Clojure/Bitbucket Pipelines

Aug 19, 2016

CI is more than nice to have. In this day and age I consider it manditory and one of the first things to setup with a new project. Bitbucket recently launched a beta called Bitbucket Pipelines which as you can guess targets CI/CD Pipelines. Atlassian were gracious enough to give me access and I’ll show you how to get a Clojure project running in short order.

I have a private Clojure/ClojureScript project that I wanted building in CI, I’ll assume you have a working project too. For repositories that have Bitbucket Pipelines available you’ll see a new icon on the left side of the project. Clicking the “Pipelines” icon will take you to a so called Blank Slate view. Here you’ll be prompted with an option of choosing your language with links to the configuration guide and integrations. When you click on the dropdown you’ll note that Clojure is not an option but, fear not kind reader Docker images appear to be the basic building blocks of Pipelines. All it took was quick search on Docker Hub and I was able to find a Clojure Image. I’m using lein 2.6.1 in my project. You can select the appropriate tag for your project as far back as Leiningen 2.4.3. The clojure images clock in around 250MB so they’re not tiny but not huge either thanks to being based on the Alpine base image.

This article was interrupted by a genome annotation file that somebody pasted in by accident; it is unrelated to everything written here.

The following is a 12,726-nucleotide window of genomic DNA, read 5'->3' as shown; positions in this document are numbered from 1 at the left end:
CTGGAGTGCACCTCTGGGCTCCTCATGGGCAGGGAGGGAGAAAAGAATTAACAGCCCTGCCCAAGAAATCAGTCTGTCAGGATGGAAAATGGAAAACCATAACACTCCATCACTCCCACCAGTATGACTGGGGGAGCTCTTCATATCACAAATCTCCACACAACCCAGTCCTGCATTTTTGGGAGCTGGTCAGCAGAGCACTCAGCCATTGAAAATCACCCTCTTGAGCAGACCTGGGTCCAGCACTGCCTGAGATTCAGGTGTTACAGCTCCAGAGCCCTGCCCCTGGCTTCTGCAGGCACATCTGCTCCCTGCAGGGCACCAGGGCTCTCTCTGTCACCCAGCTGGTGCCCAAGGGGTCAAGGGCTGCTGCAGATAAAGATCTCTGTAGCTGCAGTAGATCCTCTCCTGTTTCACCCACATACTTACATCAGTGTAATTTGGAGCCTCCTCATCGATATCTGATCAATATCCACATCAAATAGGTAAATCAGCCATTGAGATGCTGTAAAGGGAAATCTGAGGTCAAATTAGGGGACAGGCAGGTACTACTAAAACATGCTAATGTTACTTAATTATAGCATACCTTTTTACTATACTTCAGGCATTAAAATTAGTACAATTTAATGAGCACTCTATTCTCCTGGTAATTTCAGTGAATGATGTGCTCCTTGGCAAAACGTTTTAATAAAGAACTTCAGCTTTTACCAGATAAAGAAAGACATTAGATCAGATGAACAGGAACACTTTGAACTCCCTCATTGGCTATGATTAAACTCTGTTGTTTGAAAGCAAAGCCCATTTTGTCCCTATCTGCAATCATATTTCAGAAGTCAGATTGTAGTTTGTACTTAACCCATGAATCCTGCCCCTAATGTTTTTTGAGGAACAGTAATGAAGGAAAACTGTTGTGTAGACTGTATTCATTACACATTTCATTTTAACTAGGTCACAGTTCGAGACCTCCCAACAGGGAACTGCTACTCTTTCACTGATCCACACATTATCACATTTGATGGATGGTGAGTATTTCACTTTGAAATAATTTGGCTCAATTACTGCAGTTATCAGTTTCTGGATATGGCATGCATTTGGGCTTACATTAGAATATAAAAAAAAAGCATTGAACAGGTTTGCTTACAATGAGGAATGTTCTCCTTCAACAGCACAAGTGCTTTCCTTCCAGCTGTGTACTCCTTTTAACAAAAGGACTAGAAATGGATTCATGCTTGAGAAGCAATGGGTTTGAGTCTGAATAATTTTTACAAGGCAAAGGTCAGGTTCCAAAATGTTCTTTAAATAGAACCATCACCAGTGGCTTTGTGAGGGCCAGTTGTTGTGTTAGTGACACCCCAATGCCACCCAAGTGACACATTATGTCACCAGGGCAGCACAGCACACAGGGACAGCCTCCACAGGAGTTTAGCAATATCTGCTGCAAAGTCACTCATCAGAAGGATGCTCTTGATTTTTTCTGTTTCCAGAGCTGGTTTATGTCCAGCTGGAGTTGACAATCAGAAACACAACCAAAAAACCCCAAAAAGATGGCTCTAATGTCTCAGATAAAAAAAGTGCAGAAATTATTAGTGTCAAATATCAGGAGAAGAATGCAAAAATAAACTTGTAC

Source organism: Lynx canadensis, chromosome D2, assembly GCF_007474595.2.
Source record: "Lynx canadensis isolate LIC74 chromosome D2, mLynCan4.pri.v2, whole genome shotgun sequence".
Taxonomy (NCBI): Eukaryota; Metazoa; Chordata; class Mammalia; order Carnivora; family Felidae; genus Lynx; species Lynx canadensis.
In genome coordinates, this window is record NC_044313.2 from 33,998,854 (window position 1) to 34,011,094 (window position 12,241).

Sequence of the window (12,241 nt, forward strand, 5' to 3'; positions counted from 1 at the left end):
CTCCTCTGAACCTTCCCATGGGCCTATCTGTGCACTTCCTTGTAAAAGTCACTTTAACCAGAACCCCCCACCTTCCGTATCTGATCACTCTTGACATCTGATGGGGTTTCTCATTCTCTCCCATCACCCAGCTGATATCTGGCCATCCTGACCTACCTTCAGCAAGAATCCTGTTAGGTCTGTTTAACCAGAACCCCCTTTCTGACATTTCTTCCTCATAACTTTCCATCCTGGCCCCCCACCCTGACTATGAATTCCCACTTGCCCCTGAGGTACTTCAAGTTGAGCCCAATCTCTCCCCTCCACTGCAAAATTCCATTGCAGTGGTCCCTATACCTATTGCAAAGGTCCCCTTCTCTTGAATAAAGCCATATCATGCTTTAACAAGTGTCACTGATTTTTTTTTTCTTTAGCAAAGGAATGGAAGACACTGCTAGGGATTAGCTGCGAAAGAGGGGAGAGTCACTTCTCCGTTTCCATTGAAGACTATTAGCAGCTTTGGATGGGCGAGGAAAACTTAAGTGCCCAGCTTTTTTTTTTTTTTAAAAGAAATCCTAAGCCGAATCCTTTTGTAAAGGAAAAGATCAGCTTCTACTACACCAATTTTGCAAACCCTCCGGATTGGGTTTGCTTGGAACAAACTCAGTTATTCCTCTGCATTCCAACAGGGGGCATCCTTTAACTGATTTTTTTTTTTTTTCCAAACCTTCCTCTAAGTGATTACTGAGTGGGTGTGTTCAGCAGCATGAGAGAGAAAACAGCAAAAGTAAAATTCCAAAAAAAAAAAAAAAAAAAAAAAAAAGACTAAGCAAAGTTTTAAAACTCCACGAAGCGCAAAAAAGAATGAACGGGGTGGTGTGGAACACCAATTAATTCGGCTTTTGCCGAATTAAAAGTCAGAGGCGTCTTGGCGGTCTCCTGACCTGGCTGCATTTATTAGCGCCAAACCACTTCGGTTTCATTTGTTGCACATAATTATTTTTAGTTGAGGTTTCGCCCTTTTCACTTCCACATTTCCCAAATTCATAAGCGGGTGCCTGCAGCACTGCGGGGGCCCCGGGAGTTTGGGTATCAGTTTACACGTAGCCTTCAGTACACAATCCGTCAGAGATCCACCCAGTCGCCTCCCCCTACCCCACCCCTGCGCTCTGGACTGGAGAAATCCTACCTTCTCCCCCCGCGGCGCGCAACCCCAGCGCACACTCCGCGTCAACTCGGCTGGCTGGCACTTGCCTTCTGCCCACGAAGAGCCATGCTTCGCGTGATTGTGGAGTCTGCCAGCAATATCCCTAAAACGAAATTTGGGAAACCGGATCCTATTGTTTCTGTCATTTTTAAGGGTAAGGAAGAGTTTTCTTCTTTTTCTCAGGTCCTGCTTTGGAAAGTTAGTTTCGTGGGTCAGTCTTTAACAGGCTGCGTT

To get up and running with a Clojure build simply select “Other” for the programming language and click “Continue”. One thing that seemed odd was that you have to “Copy Configuration” before you can continue. I’m guessing this is because the Pipeline service is only loosely linked to Bitbucket but its a bit of a superfluous step. On the next screen you’ll be presented with the web based editor where you can paste the following yaml:
image: clojure:lein-2.6.1

    - step:
          - lein test

Presumably you can skip the UI and get your builds running by simply adding a yaml file named bitbucket-pipelines.yml to the root of your repository. Either way once committed to the Bitbucket repository you should see your build happily kick off. My project is a Clojure/ClojureScript app and appears to take 1-3m to build. Not too far off from local builds and I certainly won’t complain for a free offering. I might explore vendoring all of the dependencies to reduce the build time. For now the service seems to work well and I look forward to exploring how the CD aspect works.